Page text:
Transporter, The

Reviewed By Brian McKay
Posted 10/19/02 08:19:05

"Qi Shu can ride in my trunk any time, but I'd rather watch THE HIRE"
3 stars (Average)

In an obvious attempt to cash in on the short but entertaining BMW films about THE HIRE (Clive Owen), Luc Besson has regurgitated your standard action movie. While it certainly has more gunplay and kung-fu hijinks than the average installment of THE HIRE, it is ultimately less entertaining, despite the likeable leads.

Frank Martin is The Transporter (who, coincidentally, drives a BMW). He is played by Jason Statham, best known for his memorable stints in the films of Guy Ritchie (before Guy started making crappy vehicle films for his ho-bag wife). As an action lead, Statham isn't bad at all. He's got the good looks and chiseled build, and he's definitely got some decent moves. When he's shifting gears, pulling the trigger, or putting his foot into somebody's face, The Transporter is a hell of a good time. Unfortunately, the rest of the movie is down time as it trudges through tons of unecessary plot exposition for a rather silly plot.

While the action is good, the rest of the film is just lazy. How many more goddamn times are we going to have this scenario?

Hero is about to get shot. A gun goes off, we think the hero's been hit, but wait! Someone else shot the bad guy! Bad guy looks down, sees blood oozing through shirt, falls over, camera pans over, cue dramatic shot of hero's savior holding gun in trembling hands

Jesus Christ in a Gucci handbag! I am so tired of seeing this in every action/suspense movie ever made. And there are plenty of other cliches and leaps of illogic as well. Like the opening scene, where Martin argues with the bank robbers he is supposed to be transporting away from the scene of the crime. He refuses to take them because the deal was for 3 passengers and there are four of them. After this long (albeit amusing) argument about why he can only take 3 of them because 4 will throw off the fuel to passenger ratio and increase their chances of pursuit, they finally ditch one of the robbers. Of course, by now the cops have had all the time in the world to show up, leading to the very chase that Martin was supposedly trying to avoid. Imagine that.

The main gist of the plot is that Martin is hired to transport a package to a thug known only as "Wall Street" (Matt Schulze, playing the usual pissed-off and coked-out looking villain that he has in his last five films). Along the way, he makes the mistake of violating one of his cardinal rules and looking inside the package. What he finds is a gorgeous, hog-tied asian woman named Li (Qi Shu). After giving Li a sip of juice and a piss-break, he dutifully bundles her back up and delivers her to Wall Street. After all, a deal is a deal.

But when Wall Street tries to off him for his efforts, The Transporter comes back with a vengeance. Beginning with the most memorable door-kicking scene in movie history, he proceeds to shoot, kick, and bludgeon all of Wall Street's men silly. When the main baddie himself is nowhere to be found, he hot-wires a mercedes and takes off - only to find that Li, who escaped in all the chaos, is hitching a ride in the back seat. Against his better judgement, he decides to rescue her and take her back to his place.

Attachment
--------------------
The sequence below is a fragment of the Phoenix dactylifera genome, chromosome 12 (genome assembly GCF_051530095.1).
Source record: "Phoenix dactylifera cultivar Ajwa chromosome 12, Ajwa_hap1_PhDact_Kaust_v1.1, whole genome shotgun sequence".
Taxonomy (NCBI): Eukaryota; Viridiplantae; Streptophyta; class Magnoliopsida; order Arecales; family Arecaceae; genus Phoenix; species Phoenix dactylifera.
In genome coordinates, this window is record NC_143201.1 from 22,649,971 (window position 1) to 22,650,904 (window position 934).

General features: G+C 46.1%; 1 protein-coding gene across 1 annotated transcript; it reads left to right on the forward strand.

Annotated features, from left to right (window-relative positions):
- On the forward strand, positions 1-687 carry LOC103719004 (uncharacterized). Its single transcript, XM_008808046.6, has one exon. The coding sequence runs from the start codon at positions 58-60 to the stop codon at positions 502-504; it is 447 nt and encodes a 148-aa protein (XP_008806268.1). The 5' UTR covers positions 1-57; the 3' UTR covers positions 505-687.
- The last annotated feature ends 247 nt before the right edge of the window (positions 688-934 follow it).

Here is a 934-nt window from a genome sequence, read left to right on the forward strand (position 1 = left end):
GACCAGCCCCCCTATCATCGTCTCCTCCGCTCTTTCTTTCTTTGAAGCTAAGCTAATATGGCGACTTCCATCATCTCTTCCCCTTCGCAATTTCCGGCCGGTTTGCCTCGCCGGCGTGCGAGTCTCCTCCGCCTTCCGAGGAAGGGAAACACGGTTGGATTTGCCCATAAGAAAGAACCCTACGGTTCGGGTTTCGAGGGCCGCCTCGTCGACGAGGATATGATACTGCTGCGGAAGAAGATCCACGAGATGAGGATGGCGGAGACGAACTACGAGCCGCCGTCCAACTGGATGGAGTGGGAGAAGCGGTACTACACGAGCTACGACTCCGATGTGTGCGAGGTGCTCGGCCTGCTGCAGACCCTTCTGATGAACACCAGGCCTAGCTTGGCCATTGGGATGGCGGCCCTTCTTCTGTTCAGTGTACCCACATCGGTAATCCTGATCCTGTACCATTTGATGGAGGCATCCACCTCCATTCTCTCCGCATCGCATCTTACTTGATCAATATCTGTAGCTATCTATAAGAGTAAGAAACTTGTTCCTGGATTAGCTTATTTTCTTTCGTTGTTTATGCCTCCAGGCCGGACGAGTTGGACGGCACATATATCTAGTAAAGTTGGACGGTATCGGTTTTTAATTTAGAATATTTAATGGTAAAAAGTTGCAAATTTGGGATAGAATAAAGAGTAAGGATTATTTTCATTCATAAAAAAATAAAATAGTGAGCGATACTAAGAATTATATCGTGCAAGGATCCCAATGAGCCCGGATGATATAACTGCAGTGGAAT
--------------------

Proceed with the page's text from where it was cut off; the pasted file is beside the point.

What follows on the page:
Needless to say the rest of the film is Frank and Li dodging bullets and beating up bad guys, while of course finding time to get their freak on along the way. Statham is definitely action hero material, but deserves a better movie to show off his talents in. For those so inclined, he takes his shirt off - a lot (even using it as a weapon in one scene). For the rest of us, we get a little sumthin' sumthin' in the form of Qi Shu. She plays the part with perky effervescence. Okay, so she's not the greatest actress, but hell, just look at her! Sadly, though, she doesn't take off articles of clothing nearly as often as Statham does.

The rest of the cast is completely forgettable, if not downright annoying - like François Berléand as a french cop who can't decide if he wants to arrest Frank or help him, and whose English is so horrid that I could barely understand every fifth word he said.

Drive-In Triple Feature "Get in The Trunk, Bitch" Picks for The Transporter:

Ghost Dog: The Way of the Samurai: Forrest Whitaker is a ghetto hitman who follows the Japanese code of Bushido, or "Path of the Warrior". He also has a penchant for stealing BMW's and other high-end vehicles.

Bullit: Steve McQueen's car chase through San Fran - still the best ever.

Also, check out the series of short films about The Hire at, and note the similarities.

A fair ammount of shootouts and fisticuffs (including one fight scene in a giant crude slick that vaguely looks like gay oil-wrestling), and some decent chemistry between the leads, make this watchable - once. Unfortunately, the plodding story and anticlimactic ending just feel like grinding gears. If there's one thing in this movie I could watch over and over again, though, it's the scene where Statham kicks the door in on that dude.

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